Birds Park Impounding Reservoir (2023)
Birds Park Reservoir is no longer used for water supply and is enjoyed by the community for recreation. Constructed around 1850, the dam is an earth embankment, 45m long and 13.8m high, perched above a residential area near Kendal, Cumbria. There are no historical drawings, and limited site investigation data was available but it was assumed to have a central water retaining puddle clay core. The aim was to reduce the storage capacity to below 10,000m³, and reduce the risk of overtopping to a probability of less than 1 in 10,000, with no detriment to downstream flood risk. Located in a constrained, environmentally sensitive area meant that only limited initial ground investigation could be undertaken without major temporary works. Design of the new spillway and weir structure therefore had to use engineering judgement and an observational approach to validate assumptions. The project team worked collaboratively to modify and redesign the structure as more information became available.
United Utilities procured detailed design and construction of the reinforced concrete intake and weir structure via Maintenance Service Provider, Costain. Eric Wright Civil Engineering was awarded a design and construct sub-contract, engaging GHD in February 2021 to undertake temporary and permanent works design for the 72m long, 4m deep channel and transition channel into existing spillway.
The structure had to be constructed through a 170-year-old embankment using assumed ground parameters for design due to site access constraints. It was tied into the ground to prevent leakage in the permanent scenario, whilst maintaining a functioning reservoir. Covid-impacted delays to project start drove the main works into the winter period requiring substantial temporary works and increased costs to manage the health and safety challenges of rising water levels in this flashy catchment. The emergency flood plan required deployment of 6 high flow-rate emergency pumps and a temporary spillway to manage several storm events.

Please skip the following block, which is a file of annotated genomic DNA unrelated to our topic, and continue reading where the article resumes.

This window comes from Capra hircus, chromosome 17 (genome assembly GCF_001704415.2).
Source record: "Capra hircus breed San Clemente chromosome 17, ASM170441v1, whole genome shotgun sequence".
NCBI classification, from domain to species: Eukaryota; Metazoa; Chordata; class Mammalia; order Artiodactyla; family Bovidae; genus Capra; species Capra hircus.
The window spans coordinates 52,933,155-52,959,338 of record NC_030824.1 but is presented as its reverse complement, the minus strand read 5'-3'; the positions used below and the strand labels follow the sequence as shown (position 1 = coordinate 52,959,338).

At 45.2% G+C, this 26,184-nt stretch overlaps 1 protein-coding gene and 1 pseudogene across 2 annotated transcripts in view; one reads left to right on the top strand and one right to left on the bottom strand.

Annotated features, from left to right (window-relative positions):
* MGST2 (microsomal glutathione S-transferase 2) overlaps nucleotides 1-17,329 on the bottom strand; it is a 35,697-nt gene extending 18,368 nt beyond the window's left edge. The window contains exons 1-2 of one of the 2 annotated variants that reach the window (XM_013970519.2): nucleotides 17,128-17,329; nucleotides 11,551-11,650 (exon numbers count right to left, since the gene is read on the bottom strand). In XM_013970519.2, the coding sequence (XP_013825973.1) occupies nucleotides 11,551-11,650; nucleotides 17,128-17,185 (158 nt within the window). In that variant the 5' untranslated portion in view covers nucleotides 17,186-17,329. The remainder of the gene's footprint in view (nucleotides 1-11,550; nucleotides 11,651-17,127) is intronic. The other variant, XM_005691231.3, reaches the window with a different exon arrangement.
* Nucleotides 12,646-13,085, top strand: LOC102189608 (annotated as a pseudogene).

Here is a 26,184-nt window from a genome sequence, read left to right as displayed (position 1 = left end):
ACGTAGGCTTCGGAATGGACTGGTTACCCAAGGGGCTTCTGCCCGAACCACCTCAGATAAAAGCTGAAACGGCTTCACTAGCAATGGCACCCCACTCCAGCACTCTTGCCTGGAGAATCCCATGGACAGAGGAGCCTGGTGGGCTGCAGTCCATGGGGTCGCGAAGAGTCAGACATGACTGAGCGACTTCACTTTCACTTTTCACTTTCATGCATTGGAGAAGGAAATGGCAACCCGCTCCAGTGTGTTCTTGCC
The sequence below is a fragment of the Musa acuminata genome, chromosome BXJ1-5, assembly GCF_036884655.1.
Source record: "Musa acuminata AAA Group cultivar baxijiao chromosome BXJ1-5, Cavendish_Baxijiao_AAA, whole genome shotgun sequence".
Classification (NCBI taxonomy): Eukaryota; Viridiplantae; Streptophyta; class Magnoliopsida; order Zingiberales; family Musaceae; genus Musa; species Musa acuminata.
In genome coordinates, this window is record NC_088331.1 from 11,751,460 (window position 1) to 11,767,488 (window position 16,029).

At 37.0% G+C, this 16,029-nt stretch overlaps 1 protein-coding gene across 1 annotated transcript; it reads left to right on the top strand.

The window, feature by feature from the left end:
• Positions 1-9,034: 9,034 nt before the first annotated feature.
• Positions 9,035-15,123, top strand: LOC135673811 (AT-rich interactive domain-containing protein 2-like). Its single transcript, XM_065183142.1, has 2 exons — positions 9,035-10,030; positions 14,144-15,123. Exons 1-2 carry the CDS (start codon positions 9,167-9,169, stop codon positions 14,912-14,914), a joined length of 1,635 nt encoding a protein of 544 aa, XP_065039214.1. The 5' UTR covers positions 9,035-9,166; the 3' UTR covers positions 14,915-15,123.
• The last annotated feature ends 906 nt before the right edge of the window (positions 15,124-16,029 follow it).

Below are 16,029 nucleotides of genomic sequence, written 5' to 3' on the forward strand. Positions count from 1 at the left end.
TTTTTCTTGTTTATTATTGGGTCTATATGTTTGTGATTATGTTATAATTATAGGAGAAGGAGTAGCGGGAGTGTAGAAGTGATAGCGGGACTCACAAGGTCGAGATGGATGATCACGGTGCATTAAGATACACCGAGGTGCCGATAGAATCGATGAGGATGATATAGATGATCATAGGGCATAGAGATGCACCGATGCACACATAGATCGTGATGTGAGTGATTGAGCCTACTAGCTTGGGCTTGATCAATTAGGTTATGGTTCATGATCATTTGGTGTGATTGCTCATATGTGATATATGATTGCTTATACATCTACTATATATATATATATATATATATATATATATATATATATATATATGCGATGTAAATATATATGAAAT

Site access posed significant challenges, requiring creation of a substantial haul road down the steep valley side, ramp cut though weathered sandstone, and widening of the embankment crest to facilitate access for construction plant.
Slope stability and vibration assessments of the dam were completed with limited GI data due to access restrictions prior to the main works. A pragmatic approach was agreed involving reverse analysis of the embankment to determine geotechnical parameters assuming full utilisation. Slope stability analysis was undertaken using Rocscience Slide in accordance with EC7.
A comprehensive site monitoring system was agreed using cost-effective scaffold tubes embedded 1m into the dam. These not only provided level monitoring but also acted as simple but effective inclinometers.
The crest was reduced in height and widened from approximately 1.5m to 4.0m utilising structural fill on the upstream face. Track matting was also placed on the haul road to further reduce the loading enabling use of a 21T excavator, M36 concrete pump and 8m3 concrete wagon to construct the works.
During excavation for the spillway, rockhead was encountered at or above formation which meant that the planned sheet piled excavation through the crest was not feasible. After collaborative discussions to review risks to the embankment, an agreement was made to excavate a wide battered notch through the crest. The excavation was blinded with concrete and this innovative semi-permanent structure acted as a channel to manage flood risk prior to completion of the upstream and downstream works.